Web components: The ultimate guide

Custom elements can also extend existing ones. It helps to save time by not having to recreate some of the behaviour that's already in the browser. This tutorial shows you how to extend the <time> element to display relative times that machines can understand.

web components

Extend the element to display relative times that machines can understand (Image credit: Matt Crouch)

01. Create the class

Custom built-in elements start life exactly the same as autonomous ones, but instead of extending HTMLElement, they use an existing element as a starting point.

This component uses HTMLTimeElement – the class that <time> elements use. It includes all the behaviour around the datetime attribute, including the format it expects that data to be supplied in.

class RelativeTime extends HTMLTimeElement {}

02. Define the element

Again, much like autonomous custom elements, these also need to be registered with the browser using the define method. One added detail is the third argument, which takes an options object.

For now, this object only has one key, which is used to define exactly which built-in element it customises. It takes the tag name, and will cause an error if it doesn't exist.

RelativeTime, { extends: "time" });

03. Set the time

As the components set the value of the element in multiple places, it should have a method to call that contains that logic. Inside that method, the component tells the timeago library what that time is and sets its return value as the contents of that element.

Finally, set the title attribute, which allows users to hover their cursor over the text to see the exact time being referenced.

setTime() {
	this.innerHTML = timeago().format(this.
	this.setAttribute("title", this.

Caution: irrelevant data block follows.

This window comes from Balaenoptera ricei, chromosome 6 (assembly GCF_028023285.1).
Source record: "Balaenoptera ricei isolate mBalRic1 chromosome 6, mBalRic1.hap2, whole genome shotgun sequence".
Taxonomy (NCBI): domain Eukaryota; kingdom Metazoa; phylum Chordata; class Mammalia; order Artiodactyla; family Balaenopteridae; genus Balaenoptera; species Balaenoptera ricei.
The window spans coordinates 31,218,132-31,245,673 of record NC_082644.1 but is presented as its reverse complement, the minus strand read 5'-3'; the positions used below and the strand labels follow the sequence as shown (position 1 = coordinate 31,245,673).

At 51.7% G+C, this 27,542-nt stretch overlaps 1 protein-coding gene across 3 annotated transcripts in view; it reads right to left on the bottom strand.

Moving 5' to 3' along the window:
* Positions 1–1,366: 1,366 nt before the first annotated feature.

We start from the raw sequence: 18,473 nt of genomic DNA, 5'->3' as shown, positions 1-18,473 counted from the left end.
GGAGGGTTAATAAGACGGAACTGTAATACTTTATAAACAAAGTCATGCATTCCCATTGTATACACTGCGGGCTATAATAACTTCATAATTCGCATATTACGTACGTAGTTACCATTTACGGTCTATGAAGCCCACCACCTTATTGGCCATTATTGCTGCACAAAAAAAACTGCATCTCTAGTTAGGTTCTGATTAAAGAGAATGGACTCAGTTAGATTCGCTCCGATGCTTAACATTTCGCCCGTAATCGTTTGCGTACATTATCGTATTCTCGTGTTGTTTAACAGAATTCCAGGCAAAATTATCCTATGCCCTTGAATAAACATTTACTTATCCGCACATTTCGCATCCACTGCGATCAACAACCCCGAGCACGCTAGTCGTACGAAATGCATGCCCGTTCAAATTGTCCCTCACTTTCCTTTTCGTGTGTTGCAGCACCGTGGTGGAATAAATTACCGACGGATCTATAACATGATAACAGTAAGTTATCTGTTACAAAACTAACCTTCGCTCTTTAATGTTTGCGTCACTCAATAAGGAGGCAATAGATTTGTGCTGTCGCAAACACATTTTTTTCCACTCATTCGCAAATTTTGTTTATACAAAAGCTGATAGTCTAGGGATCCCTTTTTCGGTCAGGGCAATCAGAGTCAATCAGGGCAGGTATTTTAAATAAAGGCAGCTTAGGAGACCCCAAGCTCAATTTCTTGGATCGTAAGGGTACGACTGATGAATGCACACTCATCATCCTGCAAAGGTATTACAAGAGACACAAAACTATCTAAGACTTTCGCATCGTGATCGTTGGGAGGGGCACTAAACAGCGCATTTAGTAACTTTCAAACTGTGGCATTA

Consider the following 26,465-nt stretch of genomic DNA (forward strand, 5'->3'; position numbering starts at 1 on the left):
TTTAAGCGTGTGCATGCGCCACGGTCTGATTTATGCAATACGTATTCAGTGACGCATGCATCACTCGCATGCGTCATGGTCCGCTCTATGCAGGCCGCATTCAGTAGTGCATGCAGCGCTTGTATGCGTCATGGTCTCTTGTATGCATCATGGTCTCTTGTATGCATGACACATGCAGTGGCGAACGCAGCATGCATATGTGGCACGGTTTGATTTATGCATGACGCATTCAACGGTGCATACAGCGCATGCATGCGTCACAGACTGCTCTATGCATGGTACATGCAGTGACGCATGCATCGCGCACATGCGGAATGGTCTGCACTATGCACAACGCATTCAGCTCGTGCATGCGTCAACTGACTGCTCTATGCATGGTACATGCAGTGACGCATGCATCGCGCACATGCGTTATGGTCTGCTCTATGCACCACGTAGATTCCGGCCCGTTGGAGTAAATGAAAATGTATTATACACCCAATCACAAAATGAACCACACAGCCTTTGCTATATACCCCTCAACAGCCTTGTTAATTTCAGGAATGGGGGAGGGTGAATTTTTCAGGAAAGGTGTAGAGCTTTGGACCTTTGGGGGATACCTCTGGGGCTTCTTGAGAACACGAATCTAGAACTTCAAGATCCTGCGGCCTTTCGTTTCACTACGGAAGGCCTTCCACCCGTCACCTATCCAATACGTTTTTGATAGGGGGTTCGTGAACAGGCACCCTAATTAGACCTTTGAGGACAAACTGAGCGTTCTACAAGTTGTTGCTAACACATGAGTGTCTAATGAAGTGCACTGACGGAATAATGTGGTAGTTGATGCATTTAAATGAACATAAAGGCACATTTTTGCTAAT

04. Update on connection

The component can use that new method to set the time on the element as soon as it appears on the page. Customised built-in elements cannot have an attached shadow DOM. As there is no other setup required, the component does not need any constructor.

connectedCallback() {

05. Check attribute changes

At the moment, if the page wanted to update the time programmatically, our component would not react. It does not know it should be watching for changes to the datetime attribute.

By defining observed attributes, the attributeChangedCallback will run each time one of them changes. In this case, the component can run the setTime method again.

static get observedAttributes() {
	return ["datetime"];
attributeChangedCallback() {

06. Add to the page

web components: text saying 'in 1 month'

The final result (Image credit: Matt Crouch)

As this element is an extension of a built-in element, the implementation is a little different. To use our new element, create a <time> tag with an extra is attribute. This should match the name given when defining the component. For browsers that do not support customised built-in elements, they will display the fallback content that is inside instead.

<time is="relative-time" datetime="2019-05-
	12pm on 7th May 2019

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Matt Crouch

Matt Crouch is a front end developer who uses his knowledge of React, GraphQL and Styled Components to build online platforms for award-winning startups across the UK. He has written a range of articles and tutorials for net and Web Designer magazines covering the latest and greatest web development tools and technologies.